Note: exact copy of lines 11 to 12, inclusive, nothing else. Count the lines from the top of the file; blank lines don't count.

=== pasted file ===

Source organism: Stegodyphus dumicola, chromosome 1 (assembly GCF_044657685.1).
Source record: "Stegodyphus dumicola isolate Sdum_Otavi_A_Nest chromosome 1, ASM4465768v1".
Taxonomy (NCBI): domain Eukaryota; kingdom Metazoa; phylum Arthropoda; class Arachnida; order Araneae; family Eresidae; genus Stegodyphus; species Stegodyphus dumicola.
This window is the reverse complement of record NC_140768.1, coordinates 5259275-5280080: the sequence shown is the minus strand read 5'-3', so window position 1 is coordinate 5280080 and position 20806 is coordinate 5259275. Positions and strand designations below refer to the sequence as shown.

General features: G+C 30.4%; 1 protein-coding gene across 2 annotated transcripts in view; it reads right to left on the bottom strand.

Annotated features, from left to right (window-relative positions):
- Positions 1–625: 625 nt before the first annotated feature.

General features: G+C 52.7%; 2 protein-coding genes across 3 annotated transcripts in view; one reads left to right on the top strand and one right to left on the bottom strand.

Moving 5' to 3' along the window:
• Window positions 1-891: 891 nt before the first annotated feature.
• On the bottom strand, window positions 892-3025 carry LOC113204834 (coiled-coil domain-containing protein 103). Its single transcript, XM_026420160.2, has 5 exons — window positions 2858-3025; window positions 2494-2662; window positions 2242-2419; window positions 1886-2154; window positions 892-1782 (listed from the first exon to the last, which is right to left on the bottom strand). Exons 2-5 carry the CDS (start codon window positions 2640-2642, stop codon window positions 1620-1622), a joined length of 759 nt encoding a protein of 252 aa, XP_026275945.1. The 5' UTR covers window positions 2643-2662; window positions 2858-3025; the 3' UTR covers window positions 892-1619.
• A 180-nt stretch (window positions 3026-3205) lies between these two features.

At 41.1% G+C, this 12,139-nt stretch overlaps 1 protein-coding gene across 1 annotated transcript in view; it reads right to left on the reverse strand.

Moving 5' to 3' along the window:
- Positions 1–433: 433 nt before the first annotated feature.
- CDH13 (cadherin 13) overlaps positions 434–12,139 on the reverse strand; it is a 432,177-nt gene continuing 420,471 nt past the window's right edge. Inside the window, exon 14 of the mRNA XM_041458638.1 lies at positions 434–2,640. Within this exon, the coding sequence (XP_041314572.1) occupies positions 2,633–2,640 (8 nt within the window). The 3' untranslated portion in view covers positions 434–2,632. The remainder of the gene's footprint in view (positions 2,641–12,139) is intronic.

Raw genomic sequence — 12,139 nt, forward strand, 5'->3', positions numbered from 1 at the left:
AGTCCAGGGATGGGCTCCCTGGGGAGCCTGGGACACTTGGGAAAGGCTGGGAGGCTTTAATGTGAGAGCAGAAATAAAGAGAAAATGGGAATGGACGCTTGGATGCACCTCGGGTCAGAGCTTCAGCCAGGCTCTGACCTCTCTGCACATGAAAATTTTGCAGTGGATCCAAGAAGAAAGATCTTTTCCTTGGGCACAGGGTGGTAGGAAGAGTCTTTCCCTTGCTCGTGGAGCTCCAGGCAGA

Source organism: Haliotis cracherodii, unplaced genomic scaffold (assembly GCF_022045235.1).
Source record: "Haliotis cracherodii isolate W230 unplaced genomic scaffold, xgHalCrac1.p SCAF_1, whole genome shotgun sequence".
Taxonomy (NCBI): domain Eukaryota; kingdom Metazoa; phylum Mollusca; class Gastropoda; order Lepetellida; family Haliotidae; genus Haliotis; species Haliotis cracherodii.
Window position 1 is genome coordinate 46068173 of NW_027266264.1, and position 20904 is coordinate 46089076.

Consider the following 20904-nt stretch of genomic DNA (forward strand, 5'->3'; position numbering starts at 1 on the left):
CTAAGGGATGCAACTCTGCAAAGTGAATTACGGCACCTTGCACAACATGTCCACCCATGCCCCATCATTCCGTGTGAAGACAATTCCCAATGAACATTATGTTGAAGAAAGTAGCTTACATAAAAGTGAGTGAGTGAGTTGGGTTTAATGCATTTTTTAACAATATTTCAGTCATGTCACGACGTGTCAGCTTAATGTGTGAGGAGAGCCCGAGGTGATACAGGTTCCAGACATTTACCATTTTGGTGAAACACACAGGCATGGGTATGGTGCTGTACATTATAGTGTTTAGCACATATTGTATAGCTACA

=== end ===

• On the bottom strand, window positions 892-3025 carry LOC113204834 (coiled-coil domain-containing protein 103). Its single transcript, XM_026420160.2, has 5 exons — window positions 2858-3025; window positions 2494-2662; window positions 2242-2419; window positions 1886-2154; window positions 892-1782 (listed from the first exon to the last, which is right to left on the bottom strand). Exons 2-5 carry the CDS (start codon window positions 2640-2642, stop codon window positions 1620-1622), a joined length of 759 nt encoding a protein of 252 aa, XP_026275945.1. The 5' UTR covers window positions 2643-2662; window positions 2858-3025; the 3' UTR covers window positions 892-1619.
• A 180-nt stretch (window positions 3026-3205) lies between these two features.